"In an era of technological disruption and digitally-enhanced educational delivery, good teaching is ever so important" - Professor Paul Kofman, Dean Faculty of Business and Economics
Congratulations to the recipients of the 2018 Dean's Teaching Excellence Awards:
- Professor David Dickson and Professor Christina Cregan awarded the Ross Williams Career Achievement Award in Teaching
- Professor David Harris awarded the Carol Johnston Teaching Excellence Award
- Andrew Zur, Dr Gamze Koseoglu, Dr Melissa Wheeler, Dr Ryan Perry and Dr Peter Hayes awarded the Excellence in Teaching Award (Team Category)
- Dr Gamze Koseoglu was also awarded the Level A/B Excellence in Teaching Award
- Maggie Singorahardjo awarded Excellence in Tutoring Award
Awarded annually, each category recognises diverse contributions to teaching across the Faculty and recipients are mentored to apply for University and other relevant teaching awards through the Williams Centre for Learning Advancement. We caught up with some of the award winners.
The Carol Johnston Teaching Excellence Award acknowledges teaching that influences, motivates and inspires students to learn.
A leader in the field of econometrics, Professor David Harris has a passion for statistics and statistical methods but inspiring others can be a bit of a challenge.
"When teaching a subject like statistics (a favourite of almost nobody!), the first challenge is to attract and retain student attention and engagement with learning," says Harris.
"I try hard to communicate the 'why' of the subjects as well as the 'what' and the 'how'. The students seem to appreciate this."
He quotes the old Scottish joke;
"How do I get to Aberdeen from here?,'" the traveller asks.
To which the local replies: "Och, if I were going to Aberdeen, I wouldna start from here."
There's an important lesson in this. According to Harris: "We must start from where our students are in order to take them where they need to go. This requires us to listen, and to exercise some empathy and imagination, to find effective ways to communicate."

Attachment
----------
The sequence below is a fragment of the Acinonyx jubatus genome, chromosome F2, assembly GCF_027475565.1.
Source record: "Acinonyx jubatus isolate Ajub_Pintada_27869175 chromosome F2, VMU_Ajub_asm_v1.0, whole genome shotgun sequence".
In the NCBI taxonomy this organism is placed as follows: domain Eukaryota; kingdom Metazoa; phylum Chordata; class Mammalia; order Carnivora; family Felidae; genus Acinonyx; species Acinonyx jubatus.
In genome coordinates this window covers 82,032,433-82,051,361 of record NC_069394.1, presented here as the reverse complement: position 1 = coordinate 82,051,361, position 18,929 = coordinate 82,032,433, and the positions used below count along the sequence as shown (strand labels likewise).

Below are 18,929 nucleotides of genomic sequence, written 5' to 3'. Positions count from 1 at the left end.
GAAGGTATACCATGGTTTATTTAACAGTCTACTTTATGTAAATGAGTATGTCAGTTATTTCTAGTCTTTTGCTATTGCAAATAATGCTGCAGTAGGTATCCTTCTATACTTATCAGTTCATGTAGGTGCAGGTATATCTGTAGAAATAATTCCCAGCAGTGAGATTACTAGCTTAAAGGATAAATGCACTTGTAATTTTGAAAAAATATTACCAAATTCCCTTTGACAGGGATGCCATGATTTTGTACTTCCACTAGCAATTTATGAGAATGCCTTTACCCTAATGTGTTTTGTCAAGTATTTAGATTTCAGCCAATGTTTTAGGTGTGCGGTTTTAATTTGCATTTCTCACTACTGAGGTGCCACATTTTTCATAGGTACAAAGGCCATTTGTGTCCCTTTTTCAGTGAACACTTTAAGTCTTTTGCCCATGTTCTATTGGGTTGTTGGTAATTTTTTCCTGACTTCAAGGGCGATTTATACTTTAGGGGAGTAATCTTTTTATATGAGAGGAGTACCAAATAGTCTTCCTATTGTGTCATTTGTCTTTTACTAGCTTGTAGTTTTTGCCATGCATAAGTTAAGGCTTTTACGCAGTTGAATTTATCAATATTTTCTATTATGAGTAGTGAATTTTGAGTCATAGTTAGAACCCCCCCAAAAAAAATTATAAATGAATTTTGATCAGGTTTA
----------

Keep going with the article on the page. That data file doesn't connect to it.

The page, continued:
Both Harris and fellow award winner Gamze Koseoglu agree there is a strong team aspect to being an effective teacher. The people we are surrounded by drastically influence our effectiveness and our success. So, even for teachers, the process of continuous learning is vital.
"My greatest challenge in teaching has been delivering first-year Quantitative Methods in a meaningful way," explains Harris.
"Meeting this challenge has been a joint effort with Wasana Karunarathne and a team of dedicated tutors. For me working with colleagues like Wasana, Daniel Tiong, and David Moreton is a highlight."
Koseoglu uses experimental learning methods to teach Managerial Psychology, Advanced Organisational Behaviour, and Conflict and Negotiation.
"I want to create an engaging and collaborative classroom environment that inspires students to go beyond understanding the fundamental concepts, towards practical applications of them," says Koseoglu.
"I incorporate three main components into my teaching; employing experiential learning methods, creating an inclusive and engaging class climate, and combining a wide variety of teaching materials to satisfy the needs of students no matter their learning style."
Koseoglu, recipient of the Excellence in Teaching Award in both the individual and group category, says she puts a lot of emphasis on making sure her students know they are her priority.
"I always reply to student emails on the same day, and frequently remind them that I am available to help when they need assistance."
An important part of preparing students for the world of work is pushing them outside their comfort zones.
"At the beginning of semester, I tell students that my goal for the end of semester is that they will feel very comfortable and excited to talk in class. I run activities outside and around the building, and assign students to different teams for these activities to help them build connections with each other and develop a sense of community."
Outside of the classroom, Koseoglu has served the teaching community by taking an active role in the annual Teaching and Learning Conference hosted by the Academy of Management for more than 500 participants. She also organises teaching workshops at various international conferences on such topics as 'designing the first day of class', 'teaching at a new institution', and 'designing business games'.
"Recognising and awarding our very best teachers, who engage and activate the learning of our students, signals our commitment to continuously improve teaching and learning at the University of Melbourne," says Professor Kofman.
Find out more about the events, training opportunities and the support available at the William's Centre for Learning Advancement